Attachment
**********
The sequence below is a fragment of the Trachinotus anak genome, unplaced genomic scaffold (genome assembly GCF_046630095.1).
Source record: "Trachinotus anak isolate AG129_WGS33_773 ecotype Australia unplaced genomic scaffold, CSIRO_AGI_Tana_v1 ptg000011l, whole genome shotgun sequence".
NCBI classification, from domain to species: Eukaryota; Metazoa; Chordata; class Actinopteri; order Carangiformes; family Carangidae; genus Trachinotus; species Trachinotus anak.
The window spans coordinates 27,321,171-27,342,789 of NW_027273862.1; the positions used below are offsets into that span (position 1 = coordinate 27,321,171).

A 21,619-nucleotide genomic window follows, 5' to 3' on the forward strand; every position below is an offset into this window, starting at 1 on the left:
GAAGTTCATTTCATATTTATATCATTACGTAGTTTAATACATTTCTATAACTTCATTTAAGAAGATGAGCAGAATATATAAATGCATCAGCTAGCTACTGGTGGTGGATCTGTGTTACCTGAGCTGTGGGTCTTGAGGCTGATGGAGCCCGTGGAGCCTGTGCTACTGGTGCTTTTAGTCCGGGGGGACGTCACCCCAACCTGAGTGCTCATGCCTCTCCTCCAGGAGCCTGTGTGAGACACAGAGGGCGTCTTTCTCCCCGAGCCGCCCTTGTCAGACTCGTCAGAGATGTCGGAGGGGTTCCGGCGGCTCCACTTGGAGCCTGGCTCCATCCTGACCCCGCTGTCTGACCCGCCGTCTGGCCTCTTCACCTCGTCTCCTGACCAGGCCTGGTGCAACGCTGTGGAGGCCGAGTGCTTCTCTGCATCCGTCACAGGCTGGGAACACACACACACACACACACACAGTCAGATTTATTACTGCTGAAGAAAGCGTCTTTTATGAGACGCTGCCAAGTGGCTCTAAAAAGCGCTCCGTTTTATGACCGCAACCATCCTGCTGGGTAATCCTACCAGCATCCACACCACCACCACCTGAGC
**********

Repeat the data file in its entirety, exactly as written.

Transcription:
The sequence below is a fragment of the Trachinotus anak genome, unplaced genomic scaffold (genome assembly GCF_046630095.1).
Source record: "Trachinotus anak isolate AG129_WGS33_773 ecotype Australia unplaced genomic scaffold, CSIRO_AGI_Tana_v1 ptg000011l, whole genome shotgun sequence".
NCBI classification, from domain to species: Eukaryota; Metazoa; Chordata; class Actinopteri; order Carangiformes; family Carangidae; genus Trachinotus; species Trachinotus anak.
The window spans coordinates 27,321,171-27,342,789 of NW_027273862.1; the positions used below are offsets into that span (position 1 = coordinate 27,321,171).

A 21,619-nucleotide genomic window follows, 5' to 3' on the forward strand; every position below is an offset into this window, starting at 1 on the left:
GAAGTTCATTTCATATTTATATCATTACGTAGTTTAATACATTTCTATAACTTCATTTAAGAAGATGAGCAGAATATATAAATGCATCAGCTAGCTACTGGTGGTGGATCTGTGTTACCTGAGCTGTGGGTCTTGAGGCTGATGGAGCCCGTGGAGCCTGTGCTACTGGTGCTTTTAGTCCGGGGGGACGTCACCCCAACCTGAGTGCTCATGCCTCTCCTCCAGGAGCCTGTGTGAGACACAGAGGGCGTCTTTCTCCCCGAGCCGCCCTTGTCAGACTCGTCAGAGATGTCGGAGGGGTTCCGGCGGCTCCACTTGGAGCCTGGCTCCATCCTGACCCCGCTGTCTGACCCGCCGTCTGGCCTCTTCACCTCGTCTCCTGACCAGGCCTGGTGCAACGCTGTGGAGGCCGAGTGCTTCTCTGCATCCGTCACAGGCTGGGAACACACACACACACACACACACAGTCAGATTTATTACTGCTGAAGAAAGCGTCTTTTATGAGACGCTGCCAAGTGGCTCTAAAAAGCGCTCCGTTTTATGACCGCAACCATCCTGCTGGGTAATCCTACCAGCATCCACACCACCACCACCTGAGC